Really? You don't want to hear more about the eating disorder I just mentioned? But of course fat women don't have eating disorders, do they? If you have an eating disorder, it makes you skinny. After all, the same thing we diagnose as an eating disorder if you're below a certain weight (severely limiting calories, obsessively planning meals and reading nutrition labels, working out to excess, etc.), we prescribe to fat people, don't we! You don't want to know if I exercise or not, or what I eat, before making such a sweeping statement? But of course not; you know exactly how I eat (poorly) and whether I exercise (obviously not even a little) from looking at me, right? It may be - it probably is true - that I will never eat or exercise "perfectly." But you don't even ask the questions??? It was blatantly clear that this woman thought she knew everything relevant about me just by looking me up and down. And so I told her, "ok, well that's what I needed to know. We're done here." She protested, "But don't you want a flu shot or a whooping cough booster?" "No, I don't want anything from you." Not exactly the ringing, persuasive speech I might craft if I were a character in my own movie... but I didn't cry. I didn't give her that. At least, not til I got to my car.
I have done a lot of thinking on this in the last 24 hours and I've come to believe that my feelings on WLS and abortion are somewhat parallel. In both cases, I believe that everyone has the right to choose to go through that procedure, but it is emotionally complex and has long-lasting physical and emotional consequences and should not be taken up lightly. In both cases I would not personally choose that procedure but respect others' right to make their own personal decisions about what is best for their bodies and their lives. And just as I would be offended by a doctor who recommended abortion just because I was visibly pregnant and single, I am offended by a doc who recommends bariatric surgery just because I'm fat.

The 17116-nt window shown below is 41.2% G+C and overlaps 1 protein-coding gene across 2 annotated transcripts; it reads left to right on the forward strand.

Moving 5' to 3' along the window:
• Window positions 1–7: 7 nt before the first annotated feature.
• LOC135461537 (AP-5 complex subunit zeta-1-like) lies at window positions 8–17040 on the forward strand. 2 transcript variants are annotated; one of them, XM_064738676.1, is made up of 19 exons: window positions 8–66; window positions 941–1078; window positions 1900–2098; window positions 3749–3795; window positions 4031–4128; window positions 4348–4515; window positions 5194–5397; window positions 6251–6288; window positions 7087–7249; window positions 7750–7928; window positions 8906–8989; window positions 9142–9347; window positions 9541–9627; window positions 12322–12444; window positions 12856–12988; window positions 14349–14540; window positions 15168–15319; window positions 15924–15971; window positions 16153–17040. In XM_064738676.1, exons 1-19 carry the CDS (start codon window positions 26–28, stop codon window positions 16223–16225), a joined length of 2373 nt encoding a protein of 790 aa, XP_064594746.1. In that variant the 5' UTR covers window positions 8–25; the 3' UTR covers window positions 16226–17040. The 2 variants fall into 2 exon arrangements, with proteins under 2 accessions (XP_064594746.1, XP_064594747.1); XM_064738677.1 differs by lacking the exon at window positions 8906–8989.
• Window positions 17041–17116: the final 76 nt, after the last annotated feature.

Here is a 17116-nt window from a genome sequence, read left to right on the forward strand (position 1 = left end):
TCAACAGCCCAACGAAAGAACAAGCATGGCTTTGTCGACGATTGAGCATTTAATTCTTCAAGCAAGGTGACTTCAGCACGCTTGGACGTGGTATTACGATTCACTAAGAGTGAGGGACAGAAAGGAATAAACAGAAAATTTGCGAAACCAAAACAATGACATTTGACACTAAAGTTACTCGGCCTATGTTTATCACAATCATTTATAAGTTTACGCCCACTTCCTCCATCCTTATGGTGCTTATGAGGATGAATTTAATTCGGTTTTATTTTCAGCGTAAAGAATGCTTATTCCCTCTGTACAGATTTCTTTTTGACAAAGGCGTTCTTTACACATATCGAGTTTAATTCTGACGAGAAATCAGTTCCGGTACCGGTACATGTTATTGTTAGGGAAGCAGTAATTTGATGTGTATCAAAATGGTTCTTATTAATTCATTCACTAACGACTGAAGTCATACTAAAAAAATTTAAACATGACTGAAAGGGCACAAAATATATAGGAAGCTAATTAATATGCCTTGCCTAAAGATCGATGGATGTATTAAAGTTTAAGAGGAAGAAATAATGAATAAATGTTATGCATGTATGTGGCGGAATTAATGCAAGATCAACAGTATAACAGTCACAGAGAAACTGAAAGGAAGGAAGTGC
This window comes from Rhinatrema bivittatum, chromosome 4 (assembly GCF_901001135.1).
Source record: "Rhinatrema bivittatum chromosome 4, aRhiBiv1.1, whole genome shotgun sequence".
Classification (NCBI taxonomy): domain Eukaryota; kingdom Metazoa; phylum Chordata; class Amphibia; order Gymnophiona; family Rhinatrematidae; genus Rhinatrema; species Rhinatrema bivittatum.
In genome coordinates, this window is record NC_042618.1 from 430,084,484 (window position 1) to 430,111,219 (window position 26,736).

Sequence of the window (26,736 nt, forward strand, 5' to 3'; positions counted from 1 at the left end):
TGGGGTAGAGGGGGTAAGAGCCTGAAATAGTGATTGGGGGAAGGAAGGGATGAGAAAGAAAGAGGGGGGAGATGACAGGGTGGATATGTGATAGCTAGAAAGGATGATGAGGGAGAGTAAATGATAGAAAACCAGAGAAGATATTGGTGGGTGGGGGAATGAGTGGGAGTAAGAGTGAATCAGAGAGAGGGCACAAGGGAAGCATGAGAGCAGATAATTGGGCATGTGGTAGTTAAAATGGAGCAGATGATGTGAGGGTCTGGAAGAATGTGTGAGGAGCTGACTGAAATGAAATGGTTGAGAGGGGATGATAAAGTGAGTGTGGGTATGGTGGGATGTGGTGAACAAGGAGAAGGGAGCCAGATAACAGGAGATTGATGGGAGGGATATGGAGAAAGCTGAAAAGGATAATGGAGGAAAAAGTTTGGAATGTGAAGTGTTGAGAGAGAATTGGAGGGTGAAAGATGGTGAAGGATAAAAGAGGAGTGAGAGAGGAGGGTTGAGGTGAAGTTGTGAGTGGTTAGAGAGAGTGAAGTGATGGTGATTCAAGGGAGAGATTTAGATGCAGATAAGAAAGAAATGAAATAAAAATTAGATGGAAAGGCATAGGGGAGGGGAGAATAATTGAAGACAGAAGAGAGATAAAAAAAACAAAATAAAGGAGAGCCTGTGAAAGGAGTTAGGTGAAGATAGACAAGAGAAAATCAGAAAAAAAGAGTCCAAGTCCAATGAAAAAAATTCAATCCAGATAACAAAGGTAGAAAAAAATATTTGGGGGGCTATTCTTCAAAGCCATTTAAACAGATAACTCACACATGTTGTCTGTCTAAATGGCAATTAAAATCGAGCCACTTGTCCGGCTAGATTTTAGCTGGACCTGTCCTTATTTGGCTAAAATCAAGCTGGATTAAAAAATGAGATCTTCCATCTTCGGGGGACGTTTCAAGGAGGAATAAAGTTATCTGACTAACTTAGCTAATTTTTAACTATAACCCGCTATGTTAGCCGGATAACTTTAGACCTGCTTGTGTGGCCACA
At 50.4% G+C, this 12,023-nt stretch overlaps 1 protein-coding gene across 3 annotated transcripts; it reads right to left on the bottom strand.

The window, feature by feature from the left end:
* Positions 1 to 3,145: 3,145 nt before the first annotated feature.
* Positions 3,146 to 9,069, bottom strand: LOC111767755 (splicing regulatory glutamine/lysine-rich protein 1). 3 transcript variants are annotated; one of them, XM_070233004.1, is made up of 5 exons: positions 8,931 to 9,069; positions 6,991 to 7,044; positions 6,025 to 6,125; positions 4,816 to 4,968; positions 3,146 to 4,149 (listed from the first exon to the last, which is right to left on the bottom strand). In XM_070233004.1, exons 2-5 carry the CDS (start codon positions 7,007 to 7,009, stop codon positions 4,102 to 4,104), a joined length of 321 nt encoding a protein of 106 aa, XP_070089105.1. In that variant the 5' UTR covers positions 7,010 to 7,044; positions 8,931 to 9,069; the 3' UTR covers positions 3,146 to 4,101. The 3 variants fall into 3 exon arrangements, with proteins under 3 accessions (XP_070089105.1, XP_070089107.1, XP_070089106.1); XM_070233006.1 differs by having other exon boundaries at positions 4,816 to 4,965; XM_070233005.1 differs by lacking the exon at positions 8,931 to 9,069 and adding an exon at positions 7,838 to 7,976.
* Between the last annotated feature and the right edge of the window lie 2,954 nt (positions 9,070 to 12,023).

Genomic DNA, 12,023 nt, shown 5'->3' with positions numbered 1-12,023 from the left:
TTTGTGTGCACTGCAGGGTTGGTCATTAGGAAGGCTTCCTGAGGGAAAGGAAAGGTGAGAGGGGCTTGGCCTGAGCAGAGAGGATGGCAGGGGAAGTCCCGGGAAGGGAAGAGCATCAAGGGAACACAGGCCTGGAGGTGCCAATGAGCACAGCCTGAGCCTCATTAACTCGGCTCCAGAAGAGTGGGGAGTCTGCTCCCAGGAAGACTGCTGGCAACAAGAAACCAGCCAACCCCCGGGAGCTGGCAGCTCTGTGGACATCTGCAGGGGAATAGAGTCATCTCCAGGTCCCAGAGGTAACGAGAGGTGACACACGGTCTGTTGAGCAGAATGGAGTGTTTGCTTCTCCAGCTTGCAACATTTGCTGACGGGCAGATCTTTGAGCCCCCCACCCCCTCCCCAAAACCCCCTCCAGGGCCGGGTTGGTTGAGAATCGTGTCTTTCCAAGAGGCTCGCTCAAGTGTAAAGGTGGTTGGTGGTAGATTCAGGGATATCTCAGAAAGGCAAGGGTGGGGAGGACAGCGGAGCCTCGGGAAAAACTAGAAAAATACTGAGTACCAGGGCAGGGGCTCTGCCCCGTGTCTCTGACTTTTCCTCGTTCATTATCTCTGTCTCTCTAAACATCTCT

Pro-choice folks have the slogan, "Keep your laws off my body." While there is no law that one must have bariatric surgery (though it's getting scarier and scarier in terms of de facto weight loss requirements embedded in ability/non ability to access health care in this country), there is a TON of pressure out there, especially for folks like me who are in the very far right (not politics, math - on a graph, bigger numbers are to the right!) portion of the weight bell curve. So it may not be as catchy, but I say it with gusto:
KEEP YOUR ASSUMPTIONS OFF MY BODY. Yes, I mean you, Dr. And you, well-meaning friend. My body is mine. In this day when fatness increasingly IS a choice (if you believe bariatric surgery is a viable option, which so many seem to), it becomes increasingly difficult to stand up and say, "I am fat. I don't believe thinness is a choice for me. So I am going to live in this fat body" without getting some pretty forceful push-back.
Ok, now I have all sorts of interesting thoughts percolating about how just when we thought people might accept that diets don't work, and therefore fatness really is biological and not a "choice"... in walks bariatric surgery, and in just a few short years goes from experimental to frighteningly mainstream. Coincidence?
But that's a subject for another day... This post is already exceedingly long. Kudos and thanks, if you're reading this. You've made it to the END OF THE POST. Leave me a (positive, no meanies allowed!) comment and you get a gold star. :)